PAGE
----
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Why Writing a Linked List in (safe) Rust is So Damned Hard
2018-02-20 08:55:56 -0800
false,
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rust
algorithms

Before I start this post, let me preface it by saying that I'm not an experienced Rustacean by any means. The excellent foks at /r/rust gave a lot of helpful feedback and cleared up some misconceptions I had. Futher errata and corrections are appreciated. This post is aimed at helping other fledgling rust-learners avoid my mistake. First, by helping Rust learners pick good introductory projects that will fit naturally in idiomatic rust. Second, by helping Rust learners start building Rust-friendly design intuition.

I'd heard about Rust and its inscrutable borrow checker for years, but after reading a few blog posts about compiler error improvements, I figured it might be user-friendly enough to give it a try. I read a few chapters of the book and then set about my first project: I wanted to build an x-fast trie. Specifically, I was curious about its performance in practice (hence the choice of a low-level language). I'll save the details of what is a really cool data structure for a later post, and cut to the chase: an x-fast trie is a trie with values at the leaves. To enable \(O(1)\) predecessor and successor searches once you have a leaf node, the values are stored in a doubly linked list. Here, you will probably wonder why I didn't use the LinkedList from the standard library. Crucially, it doesn't allow inserting into the middle (which is the reason one needs a linked list in this case).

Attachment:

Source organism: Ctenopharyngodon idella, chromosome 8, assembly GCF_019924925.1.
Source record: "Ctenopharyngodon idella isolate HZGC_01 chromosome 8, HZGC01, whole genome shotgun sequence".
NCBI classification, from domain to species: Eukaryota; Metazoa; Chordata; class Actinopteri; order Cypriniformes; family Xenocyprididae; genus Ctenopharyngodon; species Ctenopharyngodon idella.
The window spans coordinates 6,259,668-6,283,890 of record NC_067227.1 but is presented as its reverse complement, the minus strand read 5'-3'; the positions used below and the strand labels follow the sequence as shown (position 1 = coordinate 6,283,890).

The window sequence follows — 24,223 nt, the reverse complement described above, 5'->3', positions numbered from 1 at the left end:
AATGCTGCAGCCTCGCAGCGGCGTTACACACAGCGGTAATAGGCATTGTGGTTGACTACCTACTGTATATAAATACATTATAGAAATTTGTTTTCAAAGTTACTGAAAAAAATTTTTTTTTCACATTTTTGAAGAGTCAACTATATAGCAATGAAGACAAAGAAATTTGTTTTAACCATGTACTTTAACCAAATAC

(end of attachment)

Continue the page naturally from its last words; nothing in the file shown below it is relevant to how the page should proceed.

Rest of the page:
I was coding along fairly successfully with a few small hiccups until I hit the doubly linked list. But when I started implementing it, the compiler let me know, in no uncertain terms that what I was doing wasn't ok. I tried and tried poking and prodding in different ways before I realized that I was trying to make Rust do something it fundamentally would not let me do.

To explain why, consider a simple Node class for a doubly-linked list:

pub struct Node {
    value: u64,
    next: Option<Box<Node>>,
    prev: Option<Box<Node>>,
}

Each node has a 64-bit value, and optional next and prev nodes. Before I get into the parts of Rust that make this impossible, let me talk about the parts that make Rust awesome.

  • next and prev must be Optional because there is no such thing as a null pointer in Rust. As the witnesser of many a segfault, this is awesome.
  • next and prev recursively refer to Node, so we can't put them directly into the struct.[^1] Box, the simplest of Rust's "smart pointers" will heap allocate its contents when Box::new() is called.

So far so good. The compiler happily accepts our struct. The problems start if we try to actually use it.

Rust and Ownership

To understand intuitively why this won't work, we have to understand ownership. Rust's safety features don't come for free, and ownership is one of the costs. Rust has 3 simple rules of ownership with complex and sweeping implications:

  1. Each value in Rust has a variable that’s called its owner.
  2. There can only be one owner at a time.
  3. When the owner goes out of scope, the value will be dropped.

I won't attempt to describe these implications here -- there are too many and I don't understand most of them. The one that is important to note, however, is that if you pass a value directly to a function, the function (and the return value of the function, if there is one) now owns your value. You can't use it anymore.

Our first try at implementing a linked list based on the struct above will hit problems immediately.

// must be mut so we can modify it
let mut head = Node {
    value: 5,
    next: None,
    prev: None,
};
let next = Node {
    value: 6,
    next: None,
                 // next takes ownership of head!!!
    prev: Some(Box::new(head)),
};
// I actually don't understand why the line below compiles. 
// Since `head` was moved into the box, I'm not sure why I can mutate it.